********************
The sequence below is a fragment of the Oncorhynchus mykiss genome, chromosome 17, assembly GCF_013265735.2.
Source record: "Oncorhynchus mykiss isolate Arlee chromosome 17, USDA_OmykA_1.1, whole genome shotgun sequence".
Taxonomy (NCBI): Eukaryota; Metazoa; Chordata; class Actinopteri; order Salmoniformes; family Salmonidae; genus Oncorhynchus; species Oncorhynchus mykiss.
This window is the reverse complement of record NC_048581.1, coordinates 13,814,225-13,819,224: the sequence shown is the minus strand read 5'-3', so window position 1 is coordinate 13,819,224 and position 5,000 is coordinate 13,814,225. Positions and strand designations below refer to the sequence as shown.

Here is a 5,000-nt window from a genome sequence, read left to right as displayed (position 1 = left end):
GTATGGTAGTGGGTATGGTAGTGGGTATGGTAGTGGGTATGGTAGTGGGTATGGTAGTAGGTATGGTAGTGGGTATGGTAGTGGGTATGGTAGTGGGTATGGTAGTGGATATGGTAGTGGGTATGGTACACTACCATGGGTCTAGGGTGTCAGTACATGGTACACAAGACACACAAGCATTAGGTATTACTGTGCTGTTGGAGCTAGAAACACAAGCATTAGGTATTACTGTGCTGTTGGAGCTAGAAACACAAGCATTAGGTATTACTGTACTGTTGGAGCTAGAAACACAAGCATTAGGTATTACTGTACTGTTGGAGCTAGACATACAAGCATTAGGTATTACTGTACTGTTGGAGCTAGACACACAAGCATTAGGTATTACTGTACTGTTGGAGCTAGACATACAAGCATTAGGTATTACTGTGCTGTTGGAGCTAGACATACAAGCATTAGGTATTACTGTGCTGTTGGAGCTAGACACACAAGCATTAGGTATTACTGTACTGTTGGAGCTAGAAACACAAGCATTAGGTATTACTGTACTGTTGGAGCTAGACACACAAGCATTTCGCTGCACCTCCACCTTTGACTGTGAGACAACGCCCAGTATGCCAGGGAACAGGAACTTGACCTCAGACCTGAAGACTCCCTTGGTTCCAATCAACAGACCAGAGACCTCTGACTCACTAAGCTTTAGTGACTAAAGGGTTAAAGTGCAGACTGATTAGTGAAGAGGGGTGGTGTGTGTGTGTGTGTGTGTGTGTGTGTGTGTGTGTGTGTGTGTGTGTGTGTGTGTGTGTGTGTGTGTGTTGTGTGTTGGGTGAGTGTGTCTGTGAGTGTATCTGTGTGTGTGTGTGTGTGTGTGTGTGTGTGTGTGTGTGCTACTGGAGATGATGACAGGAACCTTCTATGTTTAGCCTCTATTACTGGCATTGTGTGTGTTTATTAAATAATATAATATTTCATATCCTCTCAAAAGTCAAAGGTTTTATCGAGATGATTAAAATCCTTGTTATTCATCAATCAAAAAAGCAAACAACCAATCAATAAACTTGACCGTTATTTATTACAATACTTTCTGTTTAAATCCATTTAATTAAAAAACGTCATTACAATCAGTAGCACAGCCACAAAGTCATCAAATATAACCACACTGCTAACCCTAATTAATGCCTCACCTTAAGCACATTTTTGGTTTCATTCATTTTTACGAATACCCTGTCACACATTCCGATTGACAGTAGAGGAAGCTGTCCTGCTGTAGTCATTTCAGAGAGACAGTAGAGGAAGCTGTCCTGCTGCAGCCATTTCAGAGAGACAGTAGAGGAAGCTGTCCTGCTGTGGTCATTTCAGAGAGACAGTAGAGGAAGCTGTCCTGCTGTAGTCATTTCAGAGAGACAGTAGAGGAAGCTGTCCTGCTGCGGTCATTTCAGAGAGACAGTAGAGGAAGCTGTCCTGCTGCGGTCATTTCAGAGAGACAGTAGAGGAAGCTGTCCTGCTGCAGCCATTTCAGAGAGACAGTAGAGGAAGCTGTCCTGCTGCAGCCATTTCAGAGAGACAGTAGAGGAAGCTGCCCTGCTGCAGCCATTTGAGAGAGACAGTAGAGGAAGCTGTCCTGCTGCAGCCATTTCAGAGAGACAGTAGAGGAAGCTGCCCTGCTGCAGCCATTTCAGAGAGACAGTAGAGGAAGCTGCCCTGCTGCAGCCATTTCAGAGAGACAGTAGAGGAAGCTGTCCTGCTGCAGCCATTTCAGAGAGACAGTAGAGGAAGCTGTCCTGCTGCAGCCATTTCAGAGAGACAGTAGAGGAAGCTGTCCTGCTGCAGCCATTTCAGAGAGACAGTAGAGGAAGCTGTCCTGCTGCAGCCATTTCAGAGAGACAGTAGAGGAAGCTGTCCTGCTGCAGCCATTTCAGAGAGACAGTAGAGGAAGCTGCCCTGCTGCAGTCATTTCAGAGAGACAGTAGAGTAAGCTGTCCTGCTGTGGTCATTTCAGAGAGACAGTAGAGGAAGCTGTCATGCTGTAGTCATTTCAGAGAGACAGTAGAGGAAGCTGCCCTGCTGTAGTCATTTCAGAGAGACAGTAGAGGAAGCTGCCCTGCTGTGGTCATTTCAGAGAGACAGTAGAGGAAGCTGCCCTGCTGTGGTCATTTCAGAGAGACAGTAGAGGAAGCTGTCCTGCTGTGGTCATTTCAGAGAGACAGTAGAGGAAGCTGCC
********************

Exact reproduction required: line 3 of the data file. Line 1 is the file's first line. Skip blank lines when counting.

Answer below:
Taxonomy (NCBI): Eukaryota; Metazoa; Chordata; class Actinopteri; order Salmoniformes; family Salmonidae; genus Oncorhynchus; species Oncorhynchus mykiss.